Another couple of Alcatrazz songs from the 'No Parole from Rock 'n' Roll' album were up next, the catchy melodic 'Island In The Sun' and the harder 'Jet To Jet', satisfied the senses. The slower 'Rock You To The Ground', a Michael Schenker Group track from the 1982 album ‘Assault Attack’, rolled along with ease, quickly followed by the anthemic Impellitteri title track from the 1988 album 'Stand In Line'. Yet another Acatrazz song form the 'No Parole from Rock 'n' Roll' album, 'Starcarr Lane' rocked! A rare airing of the Impellitteri song 'Goodnight and Goodbye', from the 1988 album 'Stand In Line', smashed it before the monumental Michael Schenker Group track 'Desert Song', from the 1982 album ‘Assault Attack’, thundered through with force! Powerful solid drumming from Benquechea and steadfast bass playing from Heavenstone, anchored the performance.
Another fine track from 'The Book' album, 'Into The Night', punched good weight! Then we got a Kurt James guitar solo where he was allowed to indulge in some clever fret noodling, including the Hendrix trick of playing the guitar behind one’s head and with one’s teeth, before 'Long Island Tea', the first and only song to be aired from the new album, ‘Meanwhile, Back In The Garage’. It is a good track, but the album has several better songs on it, some tasty keys from Waldo though. The epic and enthralling Michael Schenker Group track ‘Assault Attack’, from the 'Assault Attack' album, rattled on like a steam train! 'Mirror Lies', a track from the 2015 Graham Bonnet Band EP 'My Kingdom Come' was another rare live outing. Onto the final stretch and the one we were all waiting for, the Rainbow classic 'Since You Been Gone' from the 'Down to Earth' album, was thrilling and had everyone rocking and singing along! The set drew to close with another Rainbow epic, 'Lost In Hollywood', also from the 'Down to Earth' album. Save the best for last, that’s the way to do it! A very enjoyable gig was had by one and all!
Steven C. Gilbert
L. A. Guns, Jared James Nichols, Stone Trigger
O2 Academy Islington, London
Friday 31st August 2018
It's the end of the Summer break and the kids are on their way back to school. So it's time to check that they have the essentials. Overstuffed pencil case with mainly redundant utensils? Check. School blazer three sizes too big to allow them to 'grow into it'? Check. New shoes destined to last less than a term? Check. L. A. Guns tour ticket? Check. All set then. Apparently the latter is non-essential but then we are talking about the school of life, and there's nothing more important at school than great teachers, so with tonight's line up we are in for some serious musical education.
Class tonight will be held at the excellent O2 Islington Academy, with the first lesson starting at the early time of 6.30pm. With train disruption causing some to get to registration late (poor performance - see me), openers Stone Trigger had a somewhat threadbare audience to entertain. Did the Dubliners mind? Feck no, they had a blast. Entering the stage to their customary Terminator soundtrack, the four piece let loose their dogs of war with all the enthusiasm of the new kids at school. Although this lot have been around since 2011 so have scuffed a few pairs of shiny shoes in their time. Opening track 'Children of the Night' gives them a chance to unleash their considerable energy showing the influences of tonight's headliners along with other 80's West Coast Metal bands. Singer Tommy Rockit looks more like he was born in Redondo Beach, LA, rather than Ranelagh DUB, with obligatory long hair, red strides and eyeliner and a strong voice to boot. Whereas guitarist Andii Andrews looks smooth in comparison picking some fine lead licks from his beautiful cherry sunburst Les Paul through a Marshall stack. Andrews is happy to look mean and moody doing his thing whilst Rockit provides the showmanship. Providing back line are lefty bassist Peter Jordan and drummer Moyano El Buffalo. Despite the small crowd they played as if to a packed arena. Rockit gave everything. It was a fine rocking performance with tracks like 'Got To Get It On' and 'Rattle Your Bones' getting a good reaction - chugging riffs and screaming vocals will get you that. Finishing with their recent single 'Edge of Insanity' and a cover of the epic Lizzy track 'Killer On The Loose', they were a great opening act.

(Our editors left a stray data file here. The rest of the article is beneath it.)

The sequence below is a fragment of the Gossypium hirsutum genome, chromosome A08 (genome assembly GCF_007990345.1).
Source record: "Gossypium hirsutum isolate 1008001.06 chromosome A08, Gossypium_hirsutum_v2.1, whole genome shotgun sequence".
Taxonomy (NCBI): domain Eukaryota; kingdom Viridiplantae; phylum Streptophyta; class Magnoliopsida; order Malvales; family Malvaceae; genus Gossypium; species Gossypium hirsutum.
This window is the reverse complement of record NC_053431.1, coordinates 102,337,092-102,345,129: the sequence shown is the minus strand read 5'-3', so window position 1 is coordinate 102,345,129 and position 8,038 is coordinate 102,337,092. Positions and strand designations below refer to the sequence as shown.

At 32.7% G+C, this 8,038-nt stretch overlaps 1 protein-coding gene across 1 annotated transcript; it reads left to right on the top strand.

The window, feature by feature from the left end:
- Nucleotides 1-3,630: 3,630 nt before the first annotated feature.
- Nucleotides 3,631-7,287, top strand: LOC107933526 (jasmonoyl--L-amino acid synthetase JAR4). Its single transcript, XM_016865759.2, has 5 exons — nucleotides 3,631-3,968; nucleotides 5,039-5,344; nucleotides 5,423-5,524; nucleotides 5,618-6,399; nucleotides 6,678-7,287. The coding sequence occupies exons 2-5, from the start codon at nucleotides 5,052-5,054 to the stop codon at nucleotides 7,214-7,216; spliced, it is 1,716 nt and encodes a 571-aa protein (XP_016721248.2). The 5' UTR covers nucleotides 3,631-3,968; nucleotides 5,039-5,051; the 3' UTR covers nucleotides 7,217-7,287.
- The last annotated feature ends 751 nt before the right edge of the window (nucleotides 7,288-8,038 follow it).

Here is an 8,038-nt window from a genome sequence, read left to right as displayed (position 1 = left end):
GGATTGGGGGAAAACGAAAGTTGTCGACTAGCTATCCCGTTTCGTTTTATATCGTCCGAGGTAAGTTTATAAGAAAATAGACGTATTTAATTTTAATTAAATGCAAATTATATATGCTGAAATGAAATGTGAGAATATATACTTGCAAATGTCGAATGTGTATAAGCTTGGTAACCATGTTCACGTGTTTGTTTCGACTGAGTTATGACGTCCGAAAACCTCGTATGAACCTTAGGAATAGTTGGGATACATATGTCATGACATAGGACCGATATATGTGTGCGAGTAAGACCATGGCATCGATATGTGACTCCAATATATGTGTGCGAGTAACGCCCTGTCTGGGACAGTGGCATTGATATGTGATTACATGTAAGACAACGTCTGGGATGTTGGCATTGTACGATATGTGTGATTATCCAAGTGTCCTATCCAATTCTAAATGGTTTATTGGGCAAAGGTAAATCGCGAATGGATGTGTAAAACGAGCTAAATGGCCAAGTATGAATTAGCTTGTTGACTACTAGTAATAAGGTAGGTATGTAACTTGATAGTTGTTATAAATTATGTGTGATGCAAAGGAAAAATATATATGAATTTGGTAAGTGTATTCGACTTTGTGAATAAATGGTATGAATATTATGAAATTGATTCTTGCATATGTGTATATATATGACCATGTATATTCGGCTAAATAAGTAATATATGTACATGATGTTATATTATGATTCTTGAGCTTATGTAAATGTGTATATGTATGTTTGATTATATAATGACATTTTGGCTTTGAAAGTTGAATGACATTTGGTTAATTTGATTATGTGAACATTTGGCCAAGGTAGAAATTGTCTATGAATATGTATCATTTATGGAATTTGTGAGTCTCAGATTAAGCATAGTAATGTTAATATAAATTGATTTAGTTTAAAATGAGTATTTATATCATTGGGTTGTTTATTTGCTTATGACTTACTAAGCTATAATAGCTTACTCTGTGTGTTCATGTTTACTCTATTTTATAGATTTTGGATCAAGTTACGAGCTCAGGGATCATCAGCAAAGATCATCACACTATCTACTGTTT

Stone Trigger setlist:
Children Of The Night
I Declare War
Gotta Get It On
Larger Than Life
Show Your Hands
Rattle Your Bones
Edge Of Insanity
Killer On The Loose
In school terms, Wisconsin's Jared James Nichols is surely a star pupil. Tall, good looking and with a Colgate smile, the long haired guitarist with snake tattoos looks every part the LA Metal rocker. But looks can be deceptive. Whilst he can rock out with the best, there is a strong Blues vein running through the LA cheese as well as some spectacular technique. One of the most notable, and refreshing things of note is that JJN plays an 'affordable' Epiphone Les Paul ('Old Glory') that has clearly seen some action. Unusually, he has removed the neck pick up (and the selector switch and volume/tone pots) so only has the trebly neck pick up. Played through a Blackstar amp, this produces a harsh Metal tone but, as JJN eschews a pick and plays with his fingertips, he gets some extraordinary tones from a hugely simple rig. And boy does he put that rig through its paces. When he's not throwing the Epi around his body or up to the ceiling, he is bashing the poor D'Addario's with every part of his considerable anatomy or, failing that, the guitar cable, to squeeze out some great sounds. Here's proof that quality is not necessarily down to how much you spend on your rig. And the speed that he gets with his fingers is faster than many can manage with a pick. And not a note out of place.